Title IX interim measures are designed to be temporary measures for responding to sexual violence complainants’ immediate needs, including safety. These measures include no-contact orders, housing accommodations, course schedule adjustments, academic support services, changes in on-campus employment opportunities, and work assignments, among lot others.
You can consult a Title IX attorney to get a better clarification about Title IX interim measures. An attorney will help you understand your University’s Title IX policies and protocols to determine if these measures are reasonable and necessary. These attorneys also provide information about what to do if you have been accused of Title IX violation.
Here are some common types of Title IX interim measures.
No-contact orders issued by college or university
A no-contact order means that the University prohibits two or more parties from contacting each other. No-contact orders are usually issued when the Title IX investigator does not have enough evidence to find the accused in violation of Title IX but still believes that there is a danger of further sexual violence or retaliation.
Restrictions to visiting cafeterias, gyms, libraries, or other common areas
Restrictions to visiting common areas are usually imposed when the Title IX investigator is concerned that the complainant and the accused are likely to run into each other on campus. For instance, the case manager might ask for the accused to be prohibited from using gyms, study areas, libraries, or dining halls until an investigation has been completed for fear of retaliation.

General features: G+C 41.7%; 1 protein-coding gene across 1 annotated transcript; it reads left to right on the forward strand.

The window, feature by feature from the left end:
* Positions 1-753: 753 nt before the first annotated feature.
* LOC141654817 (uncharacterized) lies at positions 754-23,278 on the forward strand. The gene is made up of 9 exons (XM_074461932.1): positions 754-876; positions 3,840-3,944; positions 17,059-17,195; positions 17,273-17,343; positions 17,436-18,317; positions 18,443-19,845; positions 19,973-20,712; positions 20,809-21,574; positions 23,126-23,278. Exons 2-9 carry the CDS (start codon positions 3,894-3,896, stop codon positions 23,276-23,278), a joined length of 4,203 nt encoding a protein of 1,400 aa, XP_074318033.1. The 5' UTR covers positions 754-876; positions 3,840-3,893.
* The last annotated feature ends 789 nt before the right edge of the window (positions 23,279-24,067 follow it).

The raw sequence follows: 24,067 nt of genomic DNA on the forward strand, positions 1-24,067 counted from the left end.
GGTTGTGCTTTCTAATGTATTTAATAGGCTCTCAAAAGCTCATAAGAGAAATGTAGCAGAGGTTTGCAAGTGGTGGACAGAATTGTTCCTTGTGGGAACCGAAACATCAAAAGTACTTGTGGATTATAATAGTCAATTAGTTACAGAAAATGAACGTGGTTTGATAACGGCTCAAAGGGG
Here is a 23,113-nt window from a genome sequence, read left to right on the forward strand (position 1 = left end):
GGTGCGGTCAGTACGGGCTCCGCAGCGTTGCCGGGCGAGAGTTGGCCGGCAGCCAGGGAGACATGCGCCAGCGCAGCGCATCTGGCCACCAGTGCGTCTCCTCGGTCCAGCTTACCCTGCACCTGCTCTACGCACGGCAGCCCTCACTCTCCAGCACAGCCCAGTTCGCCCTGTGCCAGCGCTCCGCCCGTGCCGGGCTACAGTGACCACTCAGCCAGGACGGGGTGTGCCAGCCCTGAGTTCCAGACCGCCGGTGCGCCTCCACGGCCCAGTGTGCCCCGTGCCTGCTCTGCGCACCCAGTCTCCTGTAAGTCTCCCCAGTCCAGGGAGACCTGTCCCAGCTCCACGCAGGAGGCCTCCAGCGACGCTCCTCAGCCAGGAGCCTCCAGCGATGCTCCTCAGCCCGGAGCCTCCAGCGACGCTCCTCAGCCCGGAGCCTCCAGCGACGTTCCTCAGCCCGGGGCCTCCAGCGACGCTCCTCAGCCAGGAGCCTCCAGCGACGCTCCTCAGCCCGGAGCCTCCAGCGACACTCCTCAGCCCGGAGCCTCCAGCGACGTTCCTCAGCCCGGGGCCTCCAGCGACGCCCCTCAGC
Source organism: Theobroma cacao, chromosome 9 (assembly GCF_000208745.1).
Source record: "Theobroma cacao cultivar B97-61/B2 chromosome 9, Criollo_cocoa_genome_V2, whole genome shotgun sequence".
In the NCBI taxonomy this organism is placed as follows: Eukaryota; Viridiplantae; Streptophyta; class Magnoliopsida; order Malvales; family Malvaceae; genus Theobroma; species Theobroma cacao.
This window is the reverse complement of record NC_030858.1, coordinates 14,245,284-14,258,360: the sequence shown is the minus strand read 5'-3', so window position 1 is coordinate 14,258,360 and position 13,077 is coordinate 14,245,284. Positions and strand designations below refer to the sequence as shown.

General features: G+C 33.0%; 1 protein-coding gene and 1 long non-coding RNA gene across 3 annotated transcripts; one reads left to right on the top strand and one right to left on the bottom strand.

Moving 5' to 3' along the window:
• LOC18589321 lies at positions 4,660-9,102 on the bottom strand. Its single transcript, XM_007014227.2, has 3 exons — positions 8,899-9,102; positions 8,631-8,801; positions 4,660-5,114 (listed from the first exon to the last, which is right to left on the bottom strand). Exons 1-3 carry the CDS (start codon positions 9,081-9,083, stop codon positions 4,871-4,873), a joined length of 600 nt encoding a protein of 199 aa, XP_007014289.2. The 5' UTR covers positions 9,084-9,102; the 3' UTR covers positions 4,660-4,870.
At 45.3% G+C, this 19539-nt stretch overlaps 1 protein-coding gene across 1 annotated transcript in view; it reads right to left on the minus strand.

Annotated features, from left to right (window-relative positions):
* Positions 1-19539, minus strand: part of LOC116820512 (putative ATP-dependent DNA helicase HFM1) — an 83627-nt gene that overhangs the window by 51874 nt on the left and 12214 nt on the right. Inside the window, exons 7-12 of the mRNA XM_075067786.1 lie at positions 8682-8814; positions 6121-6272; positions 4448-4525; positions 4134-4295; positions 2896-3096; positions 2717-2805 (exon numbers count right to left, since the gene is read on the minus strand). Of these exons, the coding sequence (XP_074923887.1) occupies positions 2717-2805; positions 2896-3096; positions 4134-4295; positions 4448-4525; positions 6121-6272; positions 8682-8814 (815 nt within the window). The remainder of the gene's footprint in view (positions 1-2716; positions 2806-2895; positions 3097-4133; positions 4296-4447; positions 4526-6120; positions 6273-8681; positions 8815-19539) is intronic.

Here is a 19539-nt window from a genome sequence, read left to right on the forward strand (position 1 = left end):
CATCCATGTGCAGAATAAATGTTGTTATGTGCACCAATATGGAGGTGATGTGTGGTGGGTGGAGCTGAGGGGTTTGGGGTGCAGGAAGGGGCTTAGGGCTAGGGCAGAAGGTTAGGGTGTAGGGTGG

Changes to course, work, or activity schedules
A respondent might request that a complainant’s class schedule be changed or that the accused not attend certain classes or work assignments until an investigation has been completed for fear of retaliation. This is common when the complainant does not want to be in the same room as the accused.
Academic accommodations like extensions or class adjustments
If a person has been accused of sexual violence, he or she might request that his or her academic workload be shifted from one class to another. A respondent might also request that a complainant be allowed to take an extra take-home exam or to have additional time to complete an assignment.
A respondent might get guardianship of, or otherwise control access to, housing accommodations for the complainant so that the complainant is not near the accused during the investigation process.